How to characterize these in a practicable way is always the challenge. And, then, how to connect them to some aspect of the design, production, distribution, operation and end of life of our products or systems is even a bit more challenging.
Companies are trying already to become more socially and environmentally responsible organizations. Take Walmart for example. An excellent article on GreenBiz back by Marc Gunther in April of this year titled “How much of a difference can Walmart really make?” goes into some detail on the activities, and impact of those, on sustainability of one of the world’s largest companies (it just got bounced out of the top position, based on sales, by two oil companies!) Based on a careful read and analysis of their recent sustainability report some of Walmart’s highlights listed are:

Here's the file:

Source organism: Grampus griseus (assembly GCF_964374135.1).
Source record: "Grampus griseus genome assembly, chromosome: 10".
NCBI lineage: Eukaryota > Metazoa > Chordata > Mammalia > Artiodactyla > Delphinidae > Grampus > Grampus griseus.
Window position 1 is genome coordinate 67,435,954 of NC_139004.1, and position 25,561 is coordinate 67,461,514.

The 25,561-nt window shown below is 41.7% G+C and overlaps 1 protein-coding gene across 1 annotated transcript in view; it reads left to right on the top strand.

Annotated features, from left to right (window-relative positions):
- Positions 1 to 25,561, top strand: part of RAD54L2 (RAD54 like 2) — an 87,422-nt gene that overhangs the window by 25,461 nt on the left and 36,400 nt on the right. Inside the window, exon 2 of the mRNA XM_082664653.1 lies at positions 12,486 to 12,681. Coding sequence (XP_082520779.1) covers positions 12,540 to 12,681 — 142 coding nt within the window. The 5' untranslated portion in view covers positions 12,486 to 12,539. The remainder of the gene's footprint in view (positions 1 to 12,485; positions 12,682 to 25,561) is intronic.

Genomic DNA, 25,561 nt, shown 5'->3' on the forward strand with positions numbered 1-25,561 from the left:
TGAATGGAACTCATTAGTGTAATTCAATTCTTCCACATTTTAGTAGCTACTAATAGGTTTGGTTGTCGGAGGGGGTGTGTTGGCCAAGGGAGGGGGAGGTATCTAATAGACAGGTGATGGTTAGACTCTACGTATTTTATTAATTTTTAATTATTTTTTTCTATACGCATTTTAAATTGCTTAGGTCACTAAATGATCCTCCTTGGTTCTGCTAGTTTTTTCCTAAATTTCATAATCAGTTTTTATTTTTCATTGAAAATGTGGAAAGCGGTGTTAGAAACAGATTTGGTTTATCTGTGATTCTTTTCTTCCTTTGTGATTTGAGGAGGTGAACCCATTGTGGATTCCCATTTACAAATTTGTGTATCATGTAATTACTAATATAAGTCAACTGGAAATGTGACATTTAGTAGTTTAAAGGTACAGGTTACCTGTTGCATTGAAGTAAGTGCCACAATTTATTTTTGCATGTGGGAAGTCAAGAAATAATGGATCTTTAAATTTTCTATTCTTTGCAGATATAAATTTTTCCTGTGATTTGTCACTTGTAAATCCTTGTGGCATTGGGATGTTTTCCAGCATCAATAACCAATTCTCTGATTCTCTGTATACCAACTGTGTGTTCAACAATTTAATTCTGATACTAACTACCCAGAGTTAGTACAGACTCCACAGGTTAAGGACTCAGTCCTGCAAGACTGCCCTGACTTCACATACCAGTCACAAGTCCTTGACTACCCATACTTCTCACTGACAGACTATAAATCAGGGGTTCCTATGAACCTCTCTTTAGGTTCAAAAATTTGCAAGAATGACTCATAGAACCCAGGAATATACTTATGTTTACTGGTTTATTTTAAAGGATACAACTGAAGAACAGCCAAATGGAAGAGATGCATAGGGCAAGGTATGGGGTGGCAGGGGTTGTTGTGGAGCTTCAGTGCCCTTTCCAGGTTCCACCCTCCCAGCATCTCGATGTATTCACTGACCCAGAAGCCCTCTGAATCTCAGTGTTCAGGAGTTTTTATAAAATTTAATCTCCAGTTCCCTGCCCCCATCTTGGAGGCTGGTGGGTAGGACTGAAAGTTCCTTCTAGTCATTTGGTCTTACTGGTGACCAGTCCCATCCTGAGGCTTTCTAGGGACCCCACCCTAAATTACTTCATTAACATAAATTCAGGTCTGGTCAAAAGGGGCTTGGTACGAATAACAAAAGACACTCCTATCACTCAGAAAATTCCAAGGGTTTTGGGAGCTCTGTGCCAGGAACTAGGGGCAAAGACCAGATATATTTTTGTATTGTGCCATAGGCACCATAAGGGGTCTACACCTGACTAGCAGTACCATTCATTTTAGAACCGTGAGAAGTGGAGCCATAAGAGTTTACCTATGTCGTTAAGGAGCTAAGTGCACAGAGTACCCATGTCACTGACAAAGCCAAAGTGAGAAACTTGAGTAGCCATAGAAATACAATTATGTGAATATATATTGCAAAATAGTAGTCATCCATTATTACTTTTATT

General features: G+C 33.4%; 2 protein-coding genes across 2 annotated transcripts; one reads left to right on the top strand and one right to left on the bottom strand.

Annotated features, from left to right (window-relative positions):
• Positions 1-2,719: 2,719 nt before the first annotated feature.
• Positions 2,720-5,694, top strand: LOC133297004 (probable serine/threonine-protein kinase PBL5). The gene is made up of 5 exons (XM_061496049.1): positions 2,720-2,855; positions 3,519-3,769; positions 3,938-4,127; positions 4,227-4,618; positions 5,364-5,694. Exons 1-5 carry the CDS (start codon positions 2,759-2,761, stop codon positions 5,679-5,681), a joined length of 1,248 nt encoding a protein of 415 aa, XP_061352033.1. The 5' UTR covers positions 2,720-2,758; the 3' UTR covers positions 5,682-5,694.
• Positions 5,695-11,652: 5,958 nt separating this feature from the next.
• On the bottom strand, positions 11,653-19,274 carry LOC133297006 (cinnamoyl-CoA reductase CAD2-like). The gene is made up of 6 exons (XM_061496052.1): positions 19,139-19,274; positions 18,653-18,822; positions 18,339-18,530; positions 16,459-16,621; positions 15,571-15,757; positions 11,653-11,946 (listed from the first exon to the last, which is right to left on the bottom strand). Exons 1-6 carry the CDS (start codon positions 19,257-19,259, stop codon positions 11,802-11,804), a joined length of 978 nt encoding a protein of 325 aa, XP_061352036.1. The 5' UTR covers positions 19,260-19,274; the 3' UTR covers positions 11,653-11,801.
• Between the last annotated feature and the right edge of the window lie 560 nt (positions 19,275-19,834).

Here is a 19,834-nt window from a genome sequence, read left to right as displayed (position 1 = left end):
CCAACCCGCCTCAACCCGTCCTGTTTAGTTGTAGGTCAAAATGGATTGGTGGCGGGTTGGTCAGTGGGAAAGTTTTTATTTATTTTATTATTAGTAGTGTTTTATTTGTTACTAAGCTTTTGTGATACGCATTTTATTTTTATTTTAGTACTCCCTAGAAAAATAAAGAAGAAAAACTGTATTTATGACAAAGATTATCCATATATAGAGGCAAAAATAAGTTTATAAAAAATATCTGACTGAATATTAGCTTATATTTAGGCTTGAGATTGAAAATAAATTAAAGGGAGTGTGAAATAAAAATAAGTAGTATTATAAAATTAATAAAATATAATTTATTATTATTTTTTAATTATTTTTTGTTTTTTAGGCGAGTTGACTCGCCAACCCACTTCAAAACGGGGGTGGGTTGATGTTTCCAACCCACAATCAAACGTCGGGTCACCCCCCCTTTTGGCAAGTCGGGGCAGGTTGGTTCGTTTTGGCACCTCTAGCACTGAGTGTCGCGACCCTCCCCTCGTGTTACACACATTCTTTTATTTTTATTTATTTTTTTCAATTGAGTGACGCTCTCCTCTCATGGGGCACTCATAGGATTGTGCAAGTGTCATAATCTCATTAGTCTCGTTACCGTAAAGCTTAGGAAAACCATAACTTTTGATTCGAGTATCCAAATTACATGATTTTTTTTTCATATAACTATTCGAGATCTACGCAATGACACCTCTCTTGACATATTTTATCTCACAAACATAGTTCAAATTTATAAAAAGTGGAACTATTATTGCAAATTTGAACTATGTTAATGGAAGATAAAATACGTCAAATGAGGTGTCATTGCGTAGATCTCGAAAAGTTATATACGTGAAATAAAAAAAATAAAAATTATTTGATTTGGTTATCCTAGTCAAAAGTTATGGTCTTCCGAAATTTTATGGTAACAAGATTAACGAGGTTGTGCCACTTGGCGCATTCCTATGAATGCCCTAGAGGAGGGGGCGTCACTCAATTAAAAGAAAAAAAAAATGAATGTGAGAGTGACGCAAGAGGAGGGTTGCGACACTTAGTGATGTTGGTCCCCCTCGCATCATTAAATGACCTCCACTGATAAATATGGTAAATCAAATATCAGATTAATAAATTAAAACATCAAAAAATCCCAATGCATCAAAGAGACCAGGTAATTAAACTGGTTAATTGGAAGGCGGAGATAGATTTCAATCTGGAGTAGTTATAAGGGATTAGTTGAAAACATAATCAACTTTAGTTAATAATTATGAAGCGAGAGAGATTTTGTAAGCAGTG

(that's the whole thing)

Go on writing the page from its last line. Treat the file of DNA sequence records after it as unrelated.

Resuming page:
– Reduced waste by 80 percent – Expanded locally grown produce (up by 97 percent) – Pledged to source $20 billion from women-owned businesses in the U.S. – Saved customers $1 billion on fresh fruits and vegetables – Announced a “Great for you” icon that will help shoppers identify healthier food items.
The article goes on to say that with respect to waste “Walmart’s doing very well, largely because eliminating waste makes business sense. As the new report explains: In 2011, Walmart U.S. prevented 80.9 percent of the waste generated by its stores, clubs and distribution centers nationwide from going to the landfill. This has the potential to prevent more than 11.8 million metric tons of CO2 emissions annually, the equivalent of taking more than 2 million cars off the road. The zero landfill waste program returned more than $231 million to the business last year through a combination of increased recycling revenue and decreased expenses.”